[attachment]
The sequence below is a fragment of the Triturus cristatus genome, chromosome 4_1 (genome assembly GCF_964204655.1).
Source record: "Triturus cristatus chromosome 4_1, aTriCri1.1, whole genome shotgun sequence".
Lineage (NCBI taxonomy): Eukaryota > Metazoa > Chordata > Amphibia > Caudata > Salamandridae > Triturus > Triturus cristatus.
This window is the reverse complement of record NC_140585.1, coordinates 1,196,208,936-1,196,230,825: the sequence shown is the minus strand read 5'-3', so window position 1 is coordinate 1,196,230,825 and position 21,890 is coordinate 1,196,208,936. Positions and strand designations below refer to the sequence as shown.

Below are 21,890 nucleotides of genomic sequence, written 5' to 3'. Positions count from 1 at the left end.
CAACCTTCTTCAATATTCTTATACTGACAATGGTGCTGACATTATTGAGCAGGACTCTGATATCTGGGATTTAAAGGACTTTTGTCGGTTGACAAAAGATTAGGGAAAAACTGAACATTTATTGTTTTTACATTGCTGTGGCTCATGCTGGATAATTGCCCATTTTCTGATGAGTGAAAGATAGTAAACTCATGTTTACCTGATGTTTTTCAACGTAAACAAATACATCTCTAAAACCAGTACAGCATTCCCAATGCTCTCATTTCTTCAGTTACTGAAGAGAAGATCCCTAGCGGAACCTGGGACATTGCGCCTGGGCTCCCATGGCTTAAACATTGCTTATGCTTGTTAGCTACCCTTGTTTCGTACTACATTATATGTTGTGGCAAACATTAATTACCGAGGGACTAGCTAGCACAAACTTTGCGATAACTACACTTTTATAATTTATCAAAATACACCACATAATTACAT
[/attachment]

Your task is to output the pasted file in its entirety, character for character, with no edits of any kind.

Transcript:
The sequence below is a fragment of the Triturus cristatus genome, chromosome 4_1 (genome assembly GCF_964204655.1).
Source record: "Triturus cristatus chromosome 4_1, aTriCri1.1, whole genome shotgun sequence".
Lineage (NCBI taxonomy): Eukaryota > Metazoa > Chordata > Amphibia > Caudata > Salamandridae > Triturus > Triturus cristatus.
This window is the reverse complement of record NC_140585.1, coordinates 1,196,208,936-1,196,230,825: the sequence shown is the minus strand read 5'-3', so window position 1 is coordinate 1,196,230,825 and position 21,890 is coordinate 1,196,208,936. Positions and strand designations below refer to the sequence as shown.

Below are 21,890 nucleotides of genomic sequence, written 5' to 3'. Positions count from 1 at the left end.
CAACCTTCTTCAATATTCTTATACTGACAATGGTGCTGACATTATTGAGCAGGACTCTGATATCTGGGATTTAAAGGACTTTTGTCGGTTGACAAAAGATTAGGGAAAAACTGAACATTTATTGTTTTTACATTGCTGTGGCTCATGCTGGATAATTGCCCATTTTCTGATGAGTGAAAGATAGTAAACTCATGTTTACCTGATGTTTTTCAACGTAAACAAATACATCTCTAAAACCAGTACAGCATTCCCAATGCTCTCATTTCTTCAGTTACTGAAGAGAAGATCCCTAGCGGAACCTGGGACATTGCGCCTGGGCTCCCATGGCTTAAACATTGCTTATGCTTGTTAGCTACCCTTGTTTCGTACTACATTATATGTTGTGGCAAACATTAATTACCGAGGGACTAGCTAGCACAAACTTTGCGATAACTACACTTTTATAATTTATCAAAATACACCACATAATTACAT